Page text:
teams in 39 countries around the globe. More than 48,000 students participate
in 8,700 team community projects. Students in SIFE volunteer nearly five
million hours annually and bring in about $19 million in global network
revenue. While the numbers might be staggering, SIFE’s mission is simple: To
bring together the top leaders of today and tomorrow to create a better, more
sustainable world through the positive power of business.
Each year, the UNF group strives to
do just that. They work to develop projects that involve members of the
University community, local businesses and industry and the Jacksonville
community. The projects are then entered in regional competition against other
SIFE groups and if they are successful at that level go on to the SIFE USA
National Exposition and then, if they are chosen as the national champion,
represent SIFE at the World Cup competition.
UNF SIFE has won 14 consecutive
regional championships and placed in the top 20 of 800 teams nationally in five
of the last six years.
“SIFE is a wonderful way to accomplish something while gaining valuable
experience,” said Mirza Catic, the group’s
president who graduated in December 2010 with a degree in financial services
and who currently works as an options analyst at Deutsche Bank. “Companies really want students who have
participated in SIFE because they know they know how to produce measurable
SIFE Hall-of-Famer Pragasam agrees.
“I think we have really brought the name of UNF to a national level now. SIFE
is supported by several multi-national companies and because of our success the
past few years, it has brought a tremendous amount of attention to UNF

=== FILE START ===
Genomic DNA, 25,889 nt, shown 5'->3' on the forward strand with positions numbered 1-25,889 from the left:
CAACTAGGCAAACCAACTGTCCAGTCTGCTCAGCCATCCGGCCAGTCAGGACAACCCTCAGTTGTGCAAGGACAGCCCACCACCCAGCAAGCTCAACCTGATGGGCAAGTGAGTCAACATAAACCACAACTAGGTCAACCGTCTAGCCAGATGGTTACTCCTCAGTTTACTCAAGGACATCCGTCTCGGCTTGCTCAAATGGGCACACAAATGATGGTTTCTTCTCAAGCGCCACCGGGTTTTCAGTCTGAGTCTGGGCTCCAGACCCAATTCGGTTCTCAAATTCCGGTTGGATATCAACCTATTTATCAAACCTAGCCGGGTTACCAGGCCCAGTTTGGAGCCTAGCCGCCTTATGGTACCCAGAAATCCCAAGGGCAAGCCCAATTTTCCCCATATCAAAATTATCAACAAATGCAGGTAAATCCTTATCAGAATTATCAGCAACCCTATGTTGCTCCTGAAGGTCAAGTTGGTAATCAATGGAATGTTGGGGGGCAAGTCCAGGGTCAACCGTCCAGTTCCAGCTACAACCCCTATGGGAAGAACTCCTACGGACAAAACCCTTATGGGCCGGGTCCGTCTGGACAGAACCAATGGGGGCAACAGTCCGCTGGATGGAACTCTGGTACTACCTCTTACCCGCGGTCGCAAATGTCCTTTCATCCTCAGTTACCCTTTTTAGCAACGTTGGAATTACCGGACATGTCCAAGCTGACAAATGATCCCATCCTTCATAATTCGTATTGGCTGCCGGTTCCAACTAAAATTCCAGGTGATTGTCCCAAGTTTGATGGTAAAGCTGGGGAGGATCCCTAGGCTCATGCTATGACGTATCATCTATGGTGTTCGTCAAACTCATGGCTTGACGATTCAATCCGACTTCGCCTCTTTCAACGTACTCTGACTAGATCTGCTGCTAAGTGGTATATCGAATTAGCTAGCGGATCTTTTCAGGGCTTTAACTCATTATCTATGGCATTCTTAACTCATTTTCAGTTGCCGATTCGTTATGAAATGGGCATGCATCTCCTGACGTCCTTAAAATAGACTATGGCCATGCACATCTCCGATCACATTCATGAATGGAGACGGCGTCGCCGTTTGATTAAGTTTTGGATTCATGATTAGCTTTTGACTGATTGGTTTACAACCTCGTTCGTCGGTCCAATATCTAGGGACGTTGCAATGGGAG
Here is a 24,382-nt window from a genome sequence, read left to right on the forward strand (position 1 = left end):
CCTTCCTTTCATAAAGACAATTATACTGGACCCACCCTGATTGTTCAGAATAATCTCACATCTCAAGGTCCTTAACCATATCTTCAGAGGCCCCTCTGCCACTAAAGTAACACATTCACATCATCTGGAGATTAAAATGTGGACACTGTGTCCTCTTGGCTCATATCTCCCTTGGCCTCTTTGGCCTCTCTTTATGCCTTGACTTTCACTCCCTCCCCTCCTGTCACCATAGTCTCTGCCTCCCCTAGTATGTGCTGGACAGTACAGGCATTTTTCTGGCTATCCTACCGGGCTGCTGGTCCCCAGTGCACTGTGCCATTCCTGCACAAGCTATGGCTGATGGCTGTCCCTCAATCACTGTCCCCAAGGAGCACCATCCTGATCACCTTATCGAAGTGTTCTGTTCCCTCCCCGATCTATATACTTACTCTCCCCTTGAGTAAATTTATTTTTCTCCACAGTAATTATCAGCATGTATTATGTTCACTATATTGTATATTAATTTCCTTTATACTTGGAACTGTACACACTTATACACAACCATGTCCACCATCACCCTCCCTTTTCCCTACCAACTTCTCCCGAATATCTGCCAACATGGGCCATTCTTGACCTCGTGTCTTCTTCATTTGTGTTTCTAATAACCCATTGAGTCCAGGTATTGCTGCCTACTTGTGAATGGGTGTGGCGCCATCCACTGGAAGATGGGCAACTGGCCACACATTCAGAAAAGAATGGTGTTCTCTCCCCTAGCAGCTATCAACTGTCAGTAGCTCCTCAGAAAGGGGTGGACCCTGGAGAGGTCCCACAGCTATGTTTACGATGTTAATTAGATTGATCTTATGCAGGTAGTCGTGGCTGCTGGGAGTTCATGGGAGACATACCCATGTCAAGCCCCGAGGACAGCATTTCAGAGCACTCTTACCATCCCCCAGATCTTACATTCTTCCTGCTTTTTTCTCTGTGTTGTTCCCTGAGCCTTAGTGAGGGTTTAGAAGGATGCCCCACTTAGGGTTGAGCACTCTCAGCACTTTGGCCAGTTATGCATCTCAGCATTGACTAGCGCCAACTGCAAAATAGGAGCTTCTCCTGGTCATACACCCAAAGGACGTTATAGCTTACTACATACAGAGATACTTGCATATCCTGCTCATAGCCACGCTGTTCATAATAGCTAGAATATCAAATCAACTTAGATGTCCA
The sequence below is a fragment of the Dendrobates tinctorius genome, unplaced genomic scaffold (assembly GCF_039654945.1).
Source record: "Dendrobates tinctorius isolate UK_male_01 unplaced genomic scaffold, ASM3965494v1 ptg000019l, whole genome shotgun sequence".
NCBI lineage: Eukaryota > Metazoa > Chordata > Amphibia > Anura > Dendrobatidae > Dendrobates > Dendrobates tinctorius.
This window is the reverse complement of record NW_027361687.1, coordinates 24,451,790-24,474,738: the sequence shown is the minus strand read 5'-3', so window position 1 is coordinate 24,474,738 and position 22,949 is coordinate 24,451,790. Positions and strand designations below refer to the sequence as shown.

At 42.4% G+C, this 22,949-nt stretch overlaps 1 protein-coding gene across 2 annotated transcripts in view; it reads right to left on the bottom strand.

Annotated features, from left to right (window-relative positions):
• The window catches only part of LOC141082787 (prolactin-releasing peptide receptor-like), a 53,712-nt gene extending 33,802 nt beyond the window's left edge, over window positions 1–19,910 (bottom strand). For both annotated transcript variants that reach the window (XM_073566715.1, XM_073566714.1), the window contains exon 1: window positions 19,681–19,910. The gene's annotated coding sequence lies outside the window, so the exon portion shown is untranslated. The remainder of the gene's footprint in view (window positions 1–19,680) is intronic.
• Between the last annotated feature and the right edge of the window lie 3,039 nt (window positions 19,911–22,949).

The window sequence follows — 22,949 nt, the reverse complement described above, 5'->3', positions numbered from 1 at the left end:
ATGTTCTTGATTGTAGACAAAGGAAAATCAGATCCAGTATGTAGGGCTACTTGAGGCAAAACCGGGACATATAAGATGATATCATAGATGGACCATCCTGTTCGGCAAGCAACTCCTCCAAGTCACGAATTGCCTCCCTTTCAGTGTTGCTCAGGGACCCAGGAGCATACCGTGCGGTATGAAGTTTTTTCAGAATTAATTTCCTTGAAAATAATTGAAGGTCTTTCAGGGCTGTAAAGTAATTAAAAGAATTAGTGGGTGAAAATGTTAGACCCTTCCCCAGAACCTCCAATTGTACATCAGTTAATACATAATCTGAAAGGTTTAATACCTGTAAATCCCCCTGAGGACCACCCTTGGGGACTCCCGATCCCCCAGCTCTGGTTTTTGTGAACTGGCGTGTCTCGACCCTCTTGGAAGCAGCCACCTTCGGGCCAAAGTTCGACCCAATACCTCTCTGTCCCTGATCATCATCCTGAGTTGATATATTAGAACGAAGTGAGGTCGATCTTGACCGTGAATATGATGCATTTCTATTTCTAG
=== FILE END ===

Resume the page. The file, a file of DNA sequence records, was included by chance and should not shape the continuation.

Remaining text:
nationally and internationally.”
And some of the former
SIFE students have brought themselves a great deal of success internationally.
Sylvester John is a 2001 UNF graduate who is now the President of the SIFE
International Affiliate. He parlayed a very successful career in SIFE as a
student to an even more successful career as the head of the international
portion of SIFE, a job that was created for the Sierra Leona native. “I had
been working as a consultant and SIFE head-hunted me,” he said from a
Paris-bound train. “I went to the head office and was told to take my model all
across Africa and 10 years later, we are in 39 countries.”
When he was a UNF student, John
developed a highly successful SIFE program in Ghana, which helped to develop
businesses with local residents. John put together the plan for the operation,
which included the writing and review of business plans and the execution of
“It was a four-month
transformational learning experience,” John said. “And it ultimately led to the
position I have now.”
More than 90 percent of
all SIFE students are hired upon graduation and most of them are hired at the
mid-manager level, said David Hayes, one of the co-Sam Walton fellows for SIFE
and the faculty adviser for the group. He has been a former judge at the SIFE
National Competition. “These students are not hired for entry-level positions.
They have already done that while in school and while participating on these
many projects. When they graduate, they are ready for much more substantial
John could not agree more. “If
there is one thing I learned at UNF through SIFE,” he said, “it is that nothing
comes without hard work or some amount of pain. Those of us in SIFE tend to
fully appreciate that academics are only one piece. We still need the soft